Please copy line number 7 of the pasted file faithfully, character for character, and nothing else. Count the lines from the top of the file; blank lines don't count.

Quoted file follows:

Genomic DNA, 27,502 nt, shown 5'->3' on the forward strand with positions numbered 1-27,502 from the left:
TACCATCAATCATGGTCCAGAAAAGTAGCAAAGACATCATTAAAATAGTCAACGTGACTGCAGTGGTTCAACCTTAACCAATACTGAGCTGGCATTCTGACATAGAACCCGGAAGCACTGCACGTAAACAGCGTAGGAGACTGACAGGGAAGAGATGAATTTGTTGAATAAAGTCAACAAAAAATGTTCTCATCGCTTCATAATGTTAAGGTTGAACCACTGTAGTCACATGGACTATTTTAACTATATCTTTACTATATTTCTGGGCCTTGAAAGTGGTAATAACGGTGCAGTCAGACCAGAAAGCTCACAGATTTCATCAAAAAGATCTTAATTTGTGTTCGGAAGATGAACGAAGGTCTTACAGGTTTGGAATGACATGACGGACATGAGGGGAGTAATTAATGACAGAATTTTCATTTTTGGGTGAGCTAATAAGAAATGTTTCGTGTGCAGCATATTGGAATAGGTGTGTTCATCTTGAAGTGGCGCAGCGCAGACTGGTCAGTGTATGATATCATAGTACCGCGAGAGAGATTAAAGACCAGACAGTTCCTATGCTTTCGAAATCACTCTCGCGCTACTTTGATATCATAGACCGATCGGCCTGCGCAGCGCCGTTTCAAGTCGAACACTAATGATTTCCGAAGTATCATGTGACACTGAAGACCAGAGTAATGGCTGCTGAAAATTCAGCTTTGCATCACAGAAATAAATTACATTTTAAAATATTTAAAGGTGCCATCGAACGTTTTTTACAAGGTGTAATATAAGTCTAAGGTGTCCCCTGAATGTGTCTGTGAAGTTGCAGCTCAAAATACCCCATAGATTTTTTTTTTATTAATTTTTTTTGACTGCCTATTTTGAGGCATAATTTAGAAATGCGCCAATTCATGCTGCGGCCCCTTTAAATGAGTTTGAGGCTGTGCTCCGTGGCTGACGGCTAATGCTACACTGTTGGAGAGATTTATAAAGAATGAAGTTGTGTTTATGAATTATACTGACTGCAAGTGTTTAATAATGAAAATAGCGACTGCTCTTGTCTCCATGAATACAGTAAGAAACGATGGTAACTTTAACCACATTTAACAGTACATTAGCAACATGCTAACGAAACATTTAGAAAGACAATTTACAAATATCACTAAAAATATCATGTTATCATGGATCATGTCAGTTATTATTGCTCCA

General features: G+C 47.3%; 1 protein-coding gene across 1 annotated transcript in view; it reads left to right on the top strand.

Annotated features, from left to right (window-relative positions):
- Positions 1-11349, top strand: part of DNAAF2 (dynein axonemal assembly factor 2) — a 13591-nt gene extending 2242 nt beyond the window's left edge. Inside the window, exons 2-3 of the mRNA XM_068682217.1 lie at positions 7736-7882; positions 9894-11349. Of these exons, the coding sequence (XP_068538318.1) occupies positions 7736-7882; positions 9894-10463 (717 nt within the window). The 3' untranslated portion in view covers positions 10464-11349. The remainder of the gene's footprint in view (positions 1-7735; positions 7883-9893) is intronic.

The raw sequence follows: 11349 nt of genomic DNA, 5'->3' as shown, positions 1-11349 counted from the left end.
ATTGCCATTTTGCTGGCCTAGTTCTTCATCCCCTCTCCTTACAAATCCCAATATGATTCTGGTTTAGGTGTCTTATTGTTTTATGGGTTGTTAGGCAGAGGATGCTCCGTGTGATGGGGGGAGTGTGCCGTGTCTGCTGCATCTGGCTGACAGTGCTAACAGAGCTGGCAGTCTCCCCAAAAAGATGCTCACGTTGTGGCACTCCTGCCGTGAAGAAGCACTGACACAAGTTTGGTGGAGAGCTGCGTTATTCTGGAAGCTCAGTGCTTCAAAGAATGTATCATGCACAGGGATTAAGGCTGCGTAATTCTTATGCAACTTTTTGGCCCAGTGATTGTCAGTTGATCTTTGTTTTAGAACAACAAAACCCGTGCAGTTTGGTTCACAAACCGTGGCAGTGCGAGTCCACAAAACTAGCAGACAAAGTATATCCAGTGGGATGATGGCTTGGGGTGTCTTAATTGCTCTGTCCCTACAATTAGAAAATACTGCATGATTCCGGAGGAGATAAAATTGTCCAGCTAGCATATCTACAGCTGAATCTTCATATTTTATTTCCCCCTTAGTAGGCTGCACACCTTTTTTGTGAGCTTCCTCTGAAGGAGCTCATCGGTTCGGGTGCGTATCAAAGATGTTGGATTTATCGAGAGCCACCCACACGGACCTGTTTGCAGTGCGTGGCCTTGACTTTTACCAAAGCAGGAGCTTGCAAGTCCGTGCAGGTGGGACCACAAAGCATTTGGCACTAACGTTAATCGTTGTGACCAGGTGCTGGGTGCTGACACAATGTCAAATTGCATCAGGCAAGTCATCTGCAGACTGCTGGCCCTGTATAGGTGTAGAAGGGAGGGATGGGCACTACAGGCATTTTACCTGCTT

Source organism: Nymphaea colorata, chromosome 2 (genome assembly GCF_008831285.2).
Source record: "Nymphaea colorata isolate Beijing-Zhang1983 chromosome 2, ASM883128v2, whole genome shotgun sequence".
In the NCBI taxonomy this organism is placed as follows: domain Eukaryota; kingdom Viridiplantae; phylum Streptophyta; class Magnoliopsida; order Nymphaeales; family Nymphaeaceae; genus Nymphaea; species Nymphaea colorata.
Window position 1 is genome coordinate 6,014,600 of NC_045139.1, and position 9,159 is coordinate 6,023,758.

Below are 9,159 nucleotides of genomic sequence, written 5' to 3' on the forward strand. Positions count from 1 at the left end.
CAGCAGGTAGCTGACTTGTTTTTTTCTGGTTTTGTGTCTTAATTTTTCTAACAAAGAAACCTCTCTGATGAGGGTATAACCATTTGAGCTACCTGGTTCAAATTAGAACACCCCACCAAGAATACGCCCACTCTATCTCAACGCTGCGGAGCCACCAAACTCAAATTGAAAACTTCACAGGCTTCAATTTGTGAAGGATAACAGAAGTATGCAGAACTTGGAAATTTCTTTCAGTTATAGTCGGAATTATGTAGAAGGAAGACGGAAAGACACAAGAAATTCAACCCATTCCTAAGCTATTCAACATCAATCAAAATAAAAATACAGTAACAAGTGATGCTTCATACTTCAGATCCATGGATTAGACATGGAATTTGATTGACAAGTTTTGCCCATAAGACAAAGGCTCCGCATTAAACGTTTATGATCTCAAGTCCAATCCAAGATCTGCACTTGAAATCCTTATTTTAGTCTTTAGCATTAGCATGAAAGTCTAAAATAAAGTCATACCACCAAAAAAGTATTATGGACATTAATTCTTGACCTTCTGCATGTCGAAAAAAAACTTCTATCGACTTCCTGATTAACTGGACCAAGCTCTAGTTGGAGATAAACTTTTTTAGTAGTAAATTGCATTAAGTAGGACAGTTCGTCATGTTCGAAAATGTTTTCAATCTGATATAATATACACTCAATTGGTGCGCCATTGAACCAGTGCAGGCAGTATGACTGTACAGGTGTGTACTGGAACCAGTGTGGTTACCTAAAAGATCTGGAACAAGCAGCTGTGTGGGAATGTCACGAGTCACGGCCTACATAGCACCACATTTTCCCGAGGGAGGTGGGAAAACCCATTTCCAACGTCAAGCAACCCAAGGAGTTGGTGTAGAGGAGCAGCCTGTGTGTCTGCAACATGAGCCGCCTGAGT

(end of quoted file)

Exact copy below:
ATTGCCATTTTGCTGGCCTAGTTCTTCATCCCCTCTCCTTACAAATCCCAATATGATTCTGGTTTAGGTGTCTTATTGTTTTATGGGTTGTTAGGCAGAGGATGCTCCGTGTGATGGGGGGAGTGTGCCGTGTCTGCTGCATCTGGCTGACAGTGCTAACAGAGCTGGCAGTCTCCCCAAAAAGATGCTCACGTTGTGGCACTCCTGCCGTGAAGAAGCACTGACACAAGTTTGGTGGAGAGCTGCGTTATTCTGGAAGCTCAGTGCTTCAAAGAATGTATCATGCACAGGGATTAAGGCTGCGTAATTCTTATGCAACTTTTTGGCCCAGTGATTGTCAGTTGATCTTTGTTTTAGAACAACAAAACCCGTGCAGTTTGGTTCACAAACCGTGGCAGTGCGAGTCCACAAAACTAGCAGACAAAGTATATCCAGTGGGATGATGGCTTGGGGTGTCTTAATTGCTCTGTCCCTACAATTAGAAAATACTGCATGATTCCGGAGGAGATAAAATTGTCCAGCTAGCATATCTACAGCTGAATCTTCATATTTTATTTCCCCCTTAGTAGGCTGCACACCTTTTTTGTGAGCTTCCTCTGAAGGAGCTCATCGGTTCGGGTGCGTATCAAAGATGTTGGATTTATCGAGAGCCACCCACACGGACCTGTTTGCAGTGCGTGGCCTTGACTTTTACCAAAGCAGGAGCTTGCAAGTCCGTGCAGGTGGGACCACAAAGCATTTGGCACTAACGTTAATCGTTGTGACCAGGTGCTGGGTGCTGACACAATGTCAAATTGCATCAGGCAAGTCATCTGCAGACTGCTGGCCCTGTATAGGTGTAGAAGGGAGGGATGGGCACTACAGGCATTTTACCTGCTT